85 of 87 people found the following review helpful
Good but not great,
This review is from: Dyson Air Multiplier AM01 10 Inch Desk Fan (White/Silver) (Kitchen & Home)
The Dyson fan works by having a small fast fan in the base push air up and out through the magic ring.
First the good:
It looks good and feels well made.
Air flow is excellent and easy to control. Tilt and swivel all work well.
Now the bad:
No remote control, or sleep mode (i.e. turn off after 1,2,3 hours).
It isn't quiet, it's not really noisy either, but because there's a small fast fan in the base it does tend to make a weeee sound rather than the more usual flubflubflub of a big fan (You'll have to provide your own sound effects). When I use it in the bedroom, I have it as fast as I can without the noise becoming invasive, which isn't the way it should be.
The price is absurd. Keep in mind it costs more than the air con unit I have in the lounge. That has a remote, a sleep function and actively makes air cold. There's nothing on this thing to justify the price tag from a parts perspective.
Tracked by 1 customer
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Showing 1-10 of 13 posts in this discussion
Initial post: 25 Jul 2011 17:05:59 BDT
ageed, i've seen these on demo in costco and i must admit aesthetically they look great.
but 200 quid odd, no thanks.
Posted on 30 Mar 2012 19:01:11 BDT
Last edited by the author on 30 Mar 2012 19:01:31 BDT
J. M. Osguthorpe says:
I found this review extremely helpful and entertaining to read.
Posted on 22 May 2012 09:32:44 BDT
"flubflubflub" lmao. VERY well described!! :D
Posted on 26 May 2012 13:28:46 BDT
In the Uk we have maybe 2 months of heat at best. I'd be at odds to pay £25 for a fan let alone over £100. Might as welll get a couple of cheap ped fans and get the same coolness at a fraction of the cost. This is seriously paying for the brand name rather than the product. Dyson are serious rip off merchants imho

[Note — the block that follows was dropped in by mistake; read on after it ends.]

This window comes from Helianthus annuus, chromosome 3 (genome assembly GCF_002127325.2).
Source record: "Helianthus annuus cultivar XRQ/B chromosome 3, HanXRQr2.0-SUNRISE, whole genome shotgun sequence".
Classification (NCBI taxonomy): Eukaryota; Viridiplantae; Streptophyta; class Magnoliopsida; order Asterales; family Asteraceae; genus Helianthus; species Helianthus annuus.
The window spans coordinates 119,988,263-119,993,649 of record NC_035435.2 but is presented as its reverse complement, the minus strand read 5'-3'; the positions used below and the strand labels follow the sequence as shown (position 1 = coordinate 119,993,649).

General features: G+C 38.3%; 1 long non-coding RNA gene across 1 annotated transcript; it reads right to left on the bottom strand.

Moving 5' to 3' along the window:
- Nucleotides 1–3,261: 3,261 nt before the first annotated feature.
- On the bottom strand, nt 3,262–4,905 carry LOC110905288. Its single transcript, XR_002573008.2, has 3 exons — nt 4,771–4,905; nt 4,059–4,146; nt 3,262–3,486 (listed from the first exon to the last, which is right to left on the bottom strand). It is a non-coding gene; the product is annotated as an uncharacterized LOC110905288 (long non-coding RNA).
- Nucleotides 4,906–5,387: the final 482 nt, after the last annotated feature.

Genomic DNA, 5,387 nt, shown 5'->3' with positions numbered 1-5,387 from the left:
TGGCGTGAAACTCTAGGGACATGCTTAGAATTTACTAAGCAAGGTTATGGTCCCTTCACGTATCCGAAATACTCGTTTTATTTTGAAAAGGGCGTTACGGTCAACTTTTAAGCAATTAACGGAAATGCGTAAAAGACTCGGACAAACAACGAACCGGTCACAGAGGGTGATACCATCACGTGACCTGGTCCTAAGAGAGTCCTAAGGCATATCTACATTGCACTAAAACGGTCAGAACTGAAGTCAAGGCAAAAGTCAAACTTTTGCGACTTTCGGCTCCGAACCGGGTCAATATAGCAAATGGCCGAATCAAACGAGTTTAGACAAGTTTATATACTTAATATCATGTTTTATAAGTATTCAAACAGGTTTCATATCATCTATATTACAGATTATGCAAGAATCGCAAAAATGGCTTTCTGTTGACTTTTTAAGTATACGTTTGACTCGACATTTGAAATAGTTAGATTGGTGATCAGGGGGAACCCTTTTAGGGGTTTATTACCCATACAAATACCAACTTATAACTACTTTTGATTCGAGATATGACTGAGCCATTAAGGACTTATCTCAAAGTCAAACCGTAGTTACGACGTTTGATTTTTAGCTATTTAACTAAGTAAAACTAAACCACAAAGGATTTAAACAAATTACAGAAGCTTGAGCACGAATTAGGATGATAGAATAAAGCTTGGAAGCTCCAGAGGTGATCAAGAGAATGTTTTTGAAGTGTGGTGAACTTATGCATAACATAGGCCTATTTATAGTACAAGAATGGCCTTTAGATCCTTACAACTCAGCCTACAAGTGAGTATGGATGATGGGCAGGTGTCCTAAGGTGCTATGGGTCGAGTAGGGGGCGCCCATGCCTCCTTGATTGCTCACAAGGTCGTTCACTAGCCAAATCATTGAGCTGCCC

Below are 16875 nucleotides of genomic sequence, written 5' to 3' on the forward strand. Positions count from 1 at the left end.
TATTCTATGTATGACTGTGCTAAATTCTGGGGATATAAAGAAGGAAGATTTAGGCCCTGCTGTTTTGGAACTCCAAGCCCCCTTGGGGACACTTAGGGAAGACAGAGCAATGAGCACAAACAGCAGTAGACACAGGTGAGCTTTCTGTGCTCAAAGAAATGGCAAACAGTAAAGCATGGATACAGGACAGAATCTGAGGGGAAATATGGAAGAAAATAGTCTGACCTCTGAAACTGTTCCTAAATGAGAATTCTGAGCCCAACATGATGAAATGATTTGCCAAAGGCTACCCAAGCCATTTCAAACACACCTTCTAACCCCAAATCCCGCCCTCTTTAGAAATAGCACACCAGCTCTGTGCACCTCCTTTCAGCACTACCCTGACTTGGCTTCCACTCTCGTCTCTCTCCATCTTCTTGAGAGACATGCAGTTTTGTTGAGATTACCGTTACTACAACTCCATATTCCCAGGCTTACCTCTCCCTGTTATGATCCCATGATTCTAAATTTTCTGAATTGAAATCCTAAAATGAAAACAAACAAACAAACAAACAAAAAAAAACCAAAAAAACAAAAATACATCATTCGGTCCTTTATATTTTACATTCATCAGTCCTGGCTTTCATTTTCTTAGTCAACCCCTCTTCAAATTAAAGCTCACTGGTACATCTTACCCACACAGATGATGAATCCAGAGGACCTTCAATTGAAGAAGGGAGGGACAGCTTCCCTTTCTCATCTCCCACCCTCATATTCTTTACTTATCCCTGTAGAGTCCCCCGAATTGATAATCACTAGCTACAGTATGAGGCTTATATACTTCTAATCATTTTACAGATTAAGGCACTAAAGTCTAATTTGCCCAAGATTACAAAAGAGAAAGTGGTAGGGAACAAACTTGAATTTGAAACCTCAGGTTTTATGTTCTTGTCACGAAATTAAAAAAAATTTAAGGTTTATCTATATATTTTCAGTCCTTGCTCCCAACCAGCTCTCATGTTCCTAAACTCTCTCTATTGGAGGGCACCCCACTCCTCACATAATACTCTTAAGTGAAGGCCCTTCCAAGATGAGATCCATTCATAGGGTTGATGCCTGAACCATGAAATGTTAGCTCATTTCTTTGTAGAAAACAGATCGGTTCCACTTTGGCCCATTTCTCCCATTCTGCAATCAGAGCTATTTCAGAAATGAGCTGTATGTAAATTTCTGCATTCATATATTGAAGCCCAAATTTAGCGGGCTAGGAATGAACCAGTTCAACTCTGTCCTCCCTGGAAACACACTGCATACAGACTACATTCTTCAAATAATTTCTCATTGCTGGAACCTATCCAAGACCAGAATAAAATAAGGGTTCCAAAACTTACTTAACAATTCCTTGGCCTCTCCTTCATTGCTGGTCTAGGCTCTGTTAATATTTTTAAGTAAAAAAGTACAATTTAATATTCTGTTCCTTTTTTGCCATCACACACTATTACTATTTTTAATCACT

In reply to an earlier post on 27 May 2012 21:42:52 BDT
Last edited by the author on 27 May 2012 21:48:08 BDT
Mr. James Charles Walton says:
LoL. Two months of heat? Your criticism is only relevant for people with a very short lifespan. An investment like this would surely be intended to last more than one year. Give it three or four British summers and the thing pays for itself in energy efficiency compared to conventional blade-fans especially if, as you recommend, you've got two going. I do agree, nevertheless, that the price ought to come down a little now - it's been around for a few years I think. Then again, Dyson is more than a 'brand name'; some serious genius design going on there - not something the British can boast about very often - so let him make the money, improve the business, employ more people and make better products.
In reply to an earlier post on 30 May 2012 10:23:00 BDT
M. Carter says:
I bought a £10 fan from Wickes about five years ago, and it's still going strong. No one in their right mind is going to pay £100+ for something when £10 will do the job.
In reply to an earlier post on 31 May 2012 16:15:46 BDT
Agreed, the decimal point needs to go one step to the left.
Posted on 21 Mar 2013 05:52:02 GMT
Last edited by the author on 21 Mar 2013 05:53:22 GMT
Dr Who says:
I am very disappointed with Dyson. You can't justify these silly, absurd prices and is a good reason that we should start looking at the restrictions of patents. Far from bringing new ideas to the market place it is bringing toys to the rich. Without doubt the company is holding the prices at levels far too high.
Posted on 15 Jul 2013 14:45:35 BDT
When the Dyson product offered a "full product description", I expected to see an electrical power rating - ie the range of watts used - but there was none. I suspect that this is because the Dyson fan consumes an inordinate amount of electricity to be able to squeeze the air through such narrow orifices at a reasonable rate. They don't wish to publish the energy inefficiency of this device.
In reply to an earlier post on 15 Jul 2013 23:12:54 BDT
Dr Who says:
Nowadays it is hard ever to get reasonable information for anything. It seems the companies want to hide their imperfections (or the inappropriateness of a sale) and rely on marketing and excessive hype to sell rubbish ( or stuff you don't want, or that doesn't work) and to avoid the customers to empower themselves to make reasonable informed choice. It wouldn't surprise me that this was inefficient. There have been many items on Amazon with descriptions lacking the most important metrics. I like both M. Carter and Gareth's comments. I agree with them both.